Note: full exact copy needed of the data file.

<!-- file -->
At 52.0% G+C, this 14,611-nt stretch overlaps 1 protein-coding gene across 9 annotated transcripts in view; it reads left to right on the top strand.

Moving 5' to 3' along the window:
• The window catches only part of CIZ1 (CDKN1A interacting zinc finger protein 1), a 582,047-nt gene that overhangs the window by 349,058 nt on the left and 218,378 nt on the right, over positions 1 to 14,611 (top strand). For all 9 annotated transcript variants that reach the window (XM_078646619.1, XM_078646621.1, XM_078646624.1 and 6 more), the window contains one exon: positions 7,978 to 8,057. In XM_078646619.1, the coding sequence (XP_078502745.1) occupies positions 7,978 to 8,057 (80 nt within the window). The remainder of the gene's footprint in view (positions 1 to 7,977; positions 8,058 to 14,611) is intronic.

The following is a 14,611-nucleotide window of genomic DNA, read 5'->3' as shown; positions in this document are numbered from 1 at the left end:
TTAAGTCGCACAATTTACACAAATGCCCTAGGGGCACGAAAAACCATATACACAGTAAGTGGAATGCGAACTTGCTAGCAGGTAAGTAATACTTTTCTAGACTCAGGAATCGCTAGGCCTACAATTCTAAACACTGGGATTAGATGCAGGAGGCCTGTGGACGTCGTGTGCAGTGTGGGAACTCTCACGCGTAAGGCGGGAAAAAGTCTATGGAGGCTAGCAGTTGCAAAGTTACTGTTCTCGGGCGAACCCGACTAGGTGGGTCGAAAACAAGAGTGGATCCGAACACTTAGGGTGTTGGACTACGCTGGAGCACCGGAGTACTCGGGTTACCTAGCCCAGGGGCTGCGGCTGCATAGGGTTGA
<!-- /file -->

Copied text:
At 52.0% G+C, this 14,611-nt stretch overlaps 1 protein-coding gene across 9 annotated transcripts in view; it reads left to right on the top strand.

Moving 5' to 3' along the window:
• The window catches only part of CIZ1 (CDKN1A interacting zinc finger protein 1), a 582,047-nt gene that overhangs the window by 349,058 nt on the left and 218,378 nt on the right, over positions 1 to 14,611 (top strand). For all 9 annotated transcript variants that reach the window (XM_078646619.1, XM_078646621.1, XM_078646624.1 and 6 more), the window contains one exon: positions 7,978 to 8,057. In XM_078646619.1, the coding sequence (XP_078502745.1) occupies positions 7,978 to 8,057 (80 nt within the window). The remainder of the gene's footprint in view (positions 1 to 7,977; positions 8,058 to 14,611) is intronic.

The following is a 14,611-nucleotide window of genomic DNA, read 5'->3' as shown; positions in this document are numbered from 1 at the left end:
TTAAGTCGCACAATTTACACAAATGCCCTAGGGGCACGAAAAACCATATACACAGTAAGTGGAATGCGAACTTGCTAGCAGGTAAGTAATACTTTTCTAGACTCAGGAATCGCTAGGCCTACAATTCTAAACACTGGGATTAGATGCAGGAGGCCTGTGGACGTCGTGTGCAGTGTGGGAACTCTCACGCGTAAGGCGGGAAAAAGTCTATGGAGGCTAGCAGTTGCAAAGTTACTGTTCTCGGGCGAACCCGACTAGGTGGGTCGAAAACAAGAGTGGATCCGAACACTTAGGGTGTTGGACTACGCTGGAGCACCGGAGTACTCGGGTTACCTAGCCCAGGGGCTGCGGCTGCATAGGGTTGA